Avoid the Convert to Grayscale Mode “Crutch”

Some photographers may question why you would want to convert a color picture to black and white in the first place. Well, sometimes your subject matter will call for that type of rendition. The most common use is for portraits. Some digital cameras save black and white (or sepia) type images in an RGB (red, green, blue) mode, but not all will. In the end, the choice to convert any color image to black and white becomes a personal one. It is what suits you that counts. I’m going to explain some different options to you, so you will be able to have more control over the final output of your images.

While the action “Image>Mode>Grayscale” is easy to use, it doesn’t always produce an optimal result, even after adjusting your contrast, shadow and highlights. There are a few other customizable options you can utilize when changing a color photo to black and white that will more often produce spectacular results. Converting an image to grayscale in Photoshop and similar programs will often drop the RGB color mode. That’s okay, because you can reconvert an image back to the RGB mode after you convert it to a black and white or sepia image.

To help further my explanation, I have chosen a digital color image of the famous St. Louis arch.

Note that prior to converting an image to black and white, some photographers recommend adjusting the colors automatically or manually prior to doing any conversion. Also, you should save the file you want to work with under a different file name. I usually use the term “edited” at the end of my file names.

Here’s the same image after applying the grayscale mode:

Now, there are two main methods of converting color images to black and white.

One is “Desaturate,” which is usually under “Image>Adjust>Desaturate.” The second method is “Image>Adjustments>Channel Mixer.”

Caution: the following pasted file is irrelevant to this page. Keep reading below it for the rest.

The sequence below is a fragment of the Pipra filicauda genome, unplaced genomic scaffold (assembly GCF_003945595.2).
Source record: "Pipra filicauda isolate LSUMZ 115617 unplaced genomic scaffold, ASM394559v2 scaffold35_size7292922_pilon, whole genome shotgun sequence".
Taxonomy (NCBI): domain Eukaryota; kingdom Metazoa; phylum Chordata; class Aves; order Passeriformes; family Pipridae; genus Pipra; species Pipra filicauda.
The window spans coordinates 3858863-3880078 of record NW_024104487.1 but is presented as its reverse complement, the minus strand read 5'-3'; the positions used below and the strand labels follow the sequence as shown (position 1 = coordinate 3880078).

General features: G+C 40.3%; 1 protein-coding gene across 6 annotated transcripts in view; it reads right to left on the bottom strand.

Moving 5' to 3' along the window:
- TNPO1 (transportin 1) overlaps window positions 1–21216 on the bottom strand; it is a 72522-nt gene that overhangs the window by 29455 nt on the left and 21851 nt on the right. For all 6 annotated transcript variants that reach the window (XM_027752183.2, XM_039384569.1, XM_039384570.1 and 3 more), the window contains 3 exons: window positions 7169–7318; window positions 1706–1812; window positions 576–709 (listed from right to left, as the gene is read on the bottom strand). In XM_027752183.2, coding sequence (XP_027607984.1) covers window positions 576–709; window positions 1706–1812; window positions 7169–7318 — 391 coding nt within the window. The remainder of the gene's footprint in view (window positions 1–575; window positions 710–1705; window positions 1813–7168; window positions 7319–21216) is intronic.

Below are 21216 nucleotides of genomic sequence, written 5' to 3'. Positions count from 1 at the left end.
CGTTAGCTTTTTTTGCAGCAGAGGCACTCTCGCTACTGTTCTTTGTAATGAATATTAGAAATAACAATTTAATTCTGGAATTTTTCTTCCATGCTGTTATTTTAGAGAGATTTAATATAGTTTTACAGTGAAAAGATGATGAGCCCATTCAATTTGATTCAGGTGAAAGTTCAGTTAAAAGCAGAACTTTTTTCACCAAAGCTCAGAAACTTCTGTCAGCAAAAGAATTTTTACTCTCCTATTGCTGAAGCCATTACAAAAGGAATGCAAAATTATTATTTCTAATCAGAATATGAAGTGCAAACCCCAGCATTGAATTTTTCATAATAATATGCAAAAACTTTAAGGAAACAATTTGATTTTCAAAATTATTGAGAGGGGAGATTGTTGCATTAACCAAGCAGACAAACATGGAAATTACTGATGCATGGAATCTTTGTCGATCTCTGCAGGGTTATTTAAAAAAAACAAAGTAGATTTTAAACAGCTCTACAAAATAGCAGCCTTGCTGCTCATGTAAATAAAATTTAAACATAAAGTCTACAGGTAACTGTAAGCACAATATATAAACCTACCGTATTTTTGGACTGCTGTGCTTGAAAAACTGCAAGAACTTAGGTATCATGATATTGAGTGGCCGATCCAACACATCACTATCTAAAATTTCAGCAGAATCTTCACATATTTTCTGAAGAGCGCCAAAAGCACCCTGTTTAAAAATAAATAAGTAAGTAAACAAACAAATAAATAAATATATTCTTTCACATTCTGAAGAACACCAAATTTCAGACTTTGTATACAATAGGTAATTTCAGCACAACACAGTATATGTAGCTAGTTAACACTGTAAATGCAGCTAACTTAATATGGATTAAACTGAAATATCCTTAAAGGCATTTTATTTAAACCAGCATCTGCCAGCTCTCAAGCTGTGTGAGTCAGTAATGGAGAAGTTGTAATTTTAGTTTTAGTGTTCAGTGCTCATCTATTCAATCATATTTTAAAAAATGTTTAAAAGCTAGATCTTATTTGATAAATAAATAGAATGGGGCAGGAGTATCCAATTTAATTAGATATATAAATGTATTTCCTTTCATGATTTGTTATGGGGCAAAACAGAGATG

Here’s the image using the “Desaturate” control:

My experience has been that the desaturate function tends to give a lighter result than the grayscale function.

When you use “Image>Adjustments>Channel Mixer” in Photoshop, a dialog box opens and you should check the “Monochrome” option (usually in the lower left corner). Next, adjust the sliders to suit your image. Make sure that the totals of all percentages equal to approximately 100 percent. You can have negative values here as well. For the next image, I simply used the red channel default, which is 100 percent. The other two colors (green and blue) were at zero. You will note that this method offers a darker result.

Of course, after you have applied any of the above techniques, you can always reapply any of the auto-level, auto-contrast or the various manual adjustment tools to vary the contrast (highlights and shadows) of any of your results.

But, keep in mind, that doesn’t always work to your advantage. I applied the auto-contrast tool to the fourth image and it became much darker and hid details in shadow areas. This is not what I would prefer.

Well, I hope this information was useful to you. The joy of photography is not only in taking great pictures, but in the use of the additional tools available to us that we can use to make our images better.

~ Mike Clipka